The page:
Neighborhood animals “take care of each other”

CLEVELAND – Pets are an integral part of many people’s lives, but sometimes they can be a bigger expense than you expected.

What would you like to know

  • Neighborhood Pets Executive Director Becca Britton launched the nonprofit in Cleveland after seeing the needs of residents in low income neighborhoods
  • Customers can come to the pet food bank to purchase toys, leashes, collars and other pet items on a sliding scale
  • Clients can also get basic veterinary care

Neighborhood Pets in Cleveland has been helping customers for the past five years and is set to expand to help even more.

When you walk into Neighborhood Pets, you are greeted with a lot of color and kindness. Both were very important to General Manager Becca Britton.

Britton started the nonprofit five years ago after seeing firsthand the needs of low-income neighborhood residents.

“Our logo is literally ‘take care of each other’, and we experience that every day,” said Britton.

She worked for another nonprofit that helped dogs control animals. Around this time, she witnessed the number of dogs that end up in animal control every day.

“Over 75 dogs a week,” said Britton.

It was then that she knew she had to do something.

“This is where Neighborhood Pets was born,” said Britton. “We need something permanent in the city of Cleveland that is affordable and accessible.”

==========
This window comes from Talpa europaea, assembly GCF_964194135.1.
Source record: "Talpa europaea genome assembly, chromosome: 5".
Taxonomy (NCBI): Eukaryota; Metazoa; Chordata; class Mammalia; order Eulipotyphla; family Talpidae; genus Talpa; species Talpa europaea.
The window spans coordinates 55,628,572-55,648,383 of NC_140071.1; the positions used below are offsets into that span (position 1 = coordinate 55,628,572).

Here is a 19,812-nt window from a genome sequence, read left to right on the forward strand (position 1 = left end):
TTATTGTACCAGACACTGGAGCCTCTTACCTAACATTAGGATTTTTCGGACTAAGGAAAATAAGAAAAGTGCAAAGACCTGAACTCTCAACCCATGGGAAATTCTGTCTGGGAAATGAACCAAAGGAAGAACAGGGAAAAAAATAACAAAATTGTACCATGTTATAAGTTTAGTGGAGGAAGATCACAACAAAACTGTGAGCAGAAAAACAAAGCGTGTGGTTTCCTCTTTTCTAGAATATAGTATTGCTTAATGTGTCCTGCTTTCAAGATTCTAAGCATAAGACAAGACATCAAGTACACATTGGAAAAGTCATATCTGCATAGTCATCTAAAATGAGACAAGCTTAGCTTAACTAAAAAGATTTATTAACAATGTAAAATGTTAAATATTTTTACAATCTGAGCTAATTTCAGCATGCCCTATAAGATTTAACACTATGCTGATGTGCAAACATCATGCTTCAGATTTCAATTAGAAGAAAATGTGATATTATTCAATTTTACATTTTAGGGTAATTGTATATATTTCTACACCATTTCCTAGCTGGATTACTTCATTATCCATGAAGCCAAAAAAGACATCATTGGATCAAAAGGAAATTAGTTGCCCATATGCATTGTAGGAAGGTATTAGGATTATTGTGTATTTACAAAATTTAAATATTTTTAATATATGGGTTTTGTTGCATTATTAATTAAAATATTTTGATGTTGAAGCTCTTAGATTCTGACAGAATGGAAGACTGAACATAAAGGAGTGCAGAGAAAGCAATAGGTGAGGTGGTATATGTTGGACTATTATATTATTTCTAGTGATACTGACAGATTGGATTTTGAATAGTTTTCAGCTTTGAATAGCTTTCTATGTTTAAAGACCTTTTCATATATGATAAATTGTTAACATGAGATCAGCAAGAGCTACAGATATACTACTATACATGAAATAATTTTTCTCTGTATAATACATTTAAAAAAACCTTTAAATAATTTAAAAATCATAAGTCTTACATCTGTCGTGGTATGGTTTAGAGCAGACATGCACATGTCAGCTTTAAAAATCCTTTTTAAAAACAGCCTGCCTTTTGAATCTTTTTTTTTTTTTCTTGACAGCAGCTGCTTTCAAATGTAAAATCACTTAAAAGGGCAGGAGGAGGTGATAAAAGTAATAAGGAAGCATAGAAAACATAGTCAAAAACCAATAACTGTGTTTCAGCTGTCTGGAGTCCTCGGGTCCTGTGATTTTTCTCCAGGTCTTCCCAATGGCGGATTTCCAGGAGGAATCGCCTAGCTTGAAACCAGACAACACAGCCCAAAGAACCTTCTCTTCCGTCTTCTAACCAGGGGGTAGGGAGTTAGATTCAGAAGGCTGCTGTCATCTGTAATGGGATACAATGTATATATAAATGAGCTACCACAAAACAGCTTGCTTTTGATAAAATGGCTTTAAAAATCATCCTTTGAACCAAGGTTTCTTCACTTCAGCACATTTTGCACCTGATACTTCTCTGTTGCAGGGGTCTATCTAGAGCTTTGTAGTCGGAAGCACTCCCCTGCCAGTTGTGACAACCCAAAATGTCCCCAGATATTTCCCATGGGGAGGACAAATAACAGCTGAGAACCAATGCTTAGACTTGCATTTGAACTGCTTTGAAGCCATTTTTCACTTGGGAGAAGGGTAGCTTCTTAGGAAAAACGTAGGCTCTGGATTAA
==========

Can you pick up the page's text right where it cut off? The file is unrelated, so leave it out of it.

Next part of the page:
She is proud of the family she has built and says clients are more than friends.

They have become a family.

“Everything here is based on love,” said Britton. “Love for each other and love for our pets.”

At present, customers can go to the pet food bank, purchase toys, leashes, collars and other pet items on a sliding scale. They can also get basic veterinary care. They always plan to spread and the pandemic has only accelerated those plans.

“Now we are building our new wellness center,” said Britton.

The expansion offers space with beautiful murals, a waiting room and private veterinary rooms.

“We will be able to expand our services,” said Britton. “So we will do preventive wellness care such as vaccinations, basic infections of the ears, skin and eyes, but we can also do fecal exams and do heartworm tests.”

Neighborhood Pets lives by its mission statement of taking care of one another.

For Britton, this is the most important thing.

“What I see is a lot of poor people are treated less well,” said Britton. “Or if they get something cheaper or free, then they’re treated worse. Our entire program is based on fairness and equitable access to care, respect, kindness and acceptance of who they are.

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